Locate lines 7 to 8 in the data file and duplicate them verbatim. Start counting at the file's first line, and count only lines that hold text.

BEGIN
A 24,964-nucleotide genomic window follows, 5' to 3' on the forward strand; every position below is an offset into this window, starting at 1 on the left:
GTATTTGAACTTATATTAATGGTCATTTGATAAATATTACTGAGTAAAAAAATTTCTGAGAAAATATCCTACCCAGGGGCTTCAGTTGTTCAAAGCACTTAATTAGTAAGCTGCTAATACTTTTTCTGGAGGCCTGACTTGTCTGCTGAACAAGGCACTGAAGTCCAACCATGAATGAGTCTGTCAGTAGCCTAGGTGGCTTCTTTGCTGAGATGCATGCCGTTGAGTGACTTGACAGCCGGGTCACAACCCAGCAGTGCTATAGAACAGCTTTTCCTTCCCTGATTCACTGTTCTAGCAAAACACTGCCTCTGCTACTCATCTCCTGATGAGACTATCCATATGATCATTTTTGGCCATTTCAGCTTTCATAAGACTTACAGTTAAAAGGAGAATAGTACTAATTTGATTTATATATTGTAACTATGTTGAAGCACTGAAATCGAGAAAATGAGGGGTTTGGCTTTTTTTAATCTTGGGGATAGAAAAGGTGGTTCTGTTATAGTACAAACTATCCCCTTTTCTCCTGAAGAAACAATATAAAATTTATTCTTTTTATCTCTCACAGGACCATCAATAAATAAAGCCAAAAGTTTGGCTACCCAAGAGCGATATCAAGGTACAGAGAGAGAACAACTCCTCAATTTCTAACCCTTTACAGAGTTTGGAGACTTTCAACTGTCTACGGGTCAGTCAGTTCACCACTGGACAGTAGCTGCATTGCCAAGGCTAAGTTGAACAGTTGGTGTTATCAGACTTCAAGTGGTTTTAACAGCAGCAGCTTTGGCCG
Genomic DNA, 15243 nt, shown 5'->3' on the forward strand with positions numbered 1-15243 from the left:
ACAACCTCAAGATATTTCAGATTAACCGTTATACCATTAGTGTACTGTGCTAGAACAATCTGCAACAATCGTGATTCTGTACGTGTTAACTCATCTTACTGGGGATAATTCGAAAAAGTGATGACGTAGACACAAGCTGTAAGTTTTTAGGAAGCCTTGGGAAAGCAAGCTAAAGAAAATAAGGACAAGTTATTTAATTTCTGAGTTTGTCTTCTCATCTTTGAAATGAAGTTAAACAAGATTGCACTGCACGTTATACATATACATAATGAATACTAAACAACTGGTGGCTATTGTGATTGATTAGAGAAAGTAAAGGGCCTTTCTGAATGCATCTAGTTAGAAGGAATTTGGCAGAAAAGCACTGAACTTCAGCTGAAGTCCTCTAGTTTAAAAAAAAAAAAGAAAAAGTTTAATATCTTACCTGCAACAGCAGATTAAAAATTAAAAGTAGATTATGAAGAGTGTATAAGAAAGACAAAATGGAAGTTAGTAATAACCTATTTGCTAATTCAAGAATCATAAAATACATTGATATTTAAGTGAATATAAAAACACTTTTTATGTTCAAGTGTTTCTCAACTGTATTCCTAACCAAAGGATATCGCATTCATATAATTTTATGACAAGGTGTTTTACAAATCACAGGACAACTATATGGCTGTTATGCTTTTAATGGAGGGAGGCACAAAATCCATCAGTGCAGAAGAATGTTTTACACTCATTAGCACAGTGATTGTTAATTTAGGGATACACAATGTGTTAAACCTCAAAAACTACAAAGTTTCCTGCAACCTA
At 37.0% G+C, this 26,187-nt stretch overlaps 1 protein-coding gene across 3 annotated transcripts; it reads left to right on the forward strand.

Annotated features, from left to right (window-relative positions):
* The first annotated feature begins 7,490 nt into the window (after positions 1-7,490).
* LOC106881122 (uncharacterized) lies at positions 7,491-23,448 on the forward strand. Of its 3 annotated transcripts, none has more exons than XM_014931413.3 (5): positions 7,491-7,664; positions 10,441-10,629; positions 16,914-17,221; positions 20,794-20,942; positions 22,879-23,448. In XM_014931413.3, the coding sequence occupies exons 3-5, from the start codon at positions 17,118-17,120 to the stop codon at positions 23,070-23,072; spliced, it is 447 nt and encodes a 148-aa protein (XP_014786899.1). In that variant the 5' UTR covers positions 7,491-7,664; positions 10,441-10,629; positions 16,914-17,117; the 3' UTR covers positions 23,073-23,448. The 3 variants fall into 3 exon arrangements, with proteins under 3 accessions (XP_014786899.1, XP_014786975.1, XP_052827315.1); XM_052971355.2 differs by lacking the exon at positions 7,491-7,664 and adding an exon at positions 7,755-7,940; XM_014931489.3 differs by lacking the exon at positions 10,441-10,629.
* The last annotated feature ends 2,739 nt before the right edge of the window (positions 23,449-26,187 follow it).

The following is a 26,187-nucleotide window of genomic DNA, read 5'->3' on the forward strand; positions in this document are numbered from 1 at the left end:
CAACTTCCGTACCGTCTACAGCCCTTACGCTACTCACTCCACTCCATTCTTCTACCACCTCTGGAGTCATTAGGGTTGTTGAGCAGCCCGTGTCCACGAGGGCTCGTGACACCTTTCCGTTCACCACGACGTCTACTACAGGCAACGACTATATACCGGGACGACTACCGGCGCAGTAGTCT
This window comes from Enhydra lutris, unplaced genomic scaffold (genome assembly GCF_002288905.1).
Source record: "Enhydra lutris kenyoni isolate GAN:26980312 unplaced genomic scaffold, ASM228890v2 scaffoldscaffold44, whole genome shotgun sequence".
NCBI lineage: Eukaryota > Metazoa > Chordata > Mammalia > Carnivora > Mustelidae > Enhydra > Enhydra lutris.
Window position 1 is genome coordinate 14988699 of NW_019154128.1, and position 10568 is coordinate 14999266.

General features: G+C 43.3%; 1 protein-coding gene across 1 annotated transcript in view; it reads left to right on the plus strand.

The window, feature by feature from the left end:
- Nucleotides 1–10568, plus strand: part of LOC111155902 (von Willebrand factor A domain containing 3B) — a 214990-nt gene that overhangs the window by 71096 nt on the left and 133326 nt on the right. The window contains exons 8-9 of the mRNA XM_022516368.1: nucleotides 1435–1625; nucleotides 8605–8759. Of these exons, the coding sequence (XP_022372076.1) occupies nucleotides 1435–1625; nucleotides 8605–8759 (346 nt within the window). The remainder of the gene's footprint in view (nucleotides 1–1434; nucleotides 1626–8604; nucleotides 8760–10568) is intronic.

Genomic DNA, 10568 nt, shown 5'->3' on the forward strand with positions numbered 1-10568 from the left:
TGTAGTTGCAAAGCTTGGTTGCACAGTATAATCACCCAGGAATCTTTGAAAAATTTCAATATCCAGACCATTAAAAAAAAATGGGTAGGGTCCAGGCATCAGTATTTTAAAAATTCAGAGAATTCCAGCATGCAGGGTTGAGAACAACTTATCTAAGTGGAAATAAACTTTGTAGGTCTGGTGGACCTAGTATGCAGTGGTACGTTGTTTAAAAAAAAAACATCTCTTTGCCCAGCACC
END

* The first annotated feature begins 7,490 nt into the window (after positions 1-7,490).
* LOC106881122 (uncharacterized) lies at positions 7,491-23,448 on the forward strand. Of its 3 annotated transcripts, none has more exons than XM_014931413.3 (5): positions 7,491-7,664; positions 10,441-10,629; positions 16,914-17,221; positions 20,794-20,942; positions 22,879-23,448. In XM_014931413.3, the coding sequence occupies exons 3-5, from the start codon at positions 17,118-17,120 to the stop codon at positions 23,070-23,072; spliced, it is 447 nt and encodes a 148-aa protein (XP_014786899.1). In that variant the 5' UTR covers positions 7,491-7,664; positions 10,441-10,629; positions 16,914-17,117; the 3' UTR covers positions 23,073-23,448. The 3 variants fall into 3 exon arrangements, with proteins under 3 accessions (XP_014786899.1, XP_014786975.1, XP_052827315.1); XM_052971355.2 differs by lacking the exon at positions 7,491-7,664 and adding an exon at positions 7,755-7,940; XM_014931489.3 differs by lacking the exon at positions 10,441-10,629.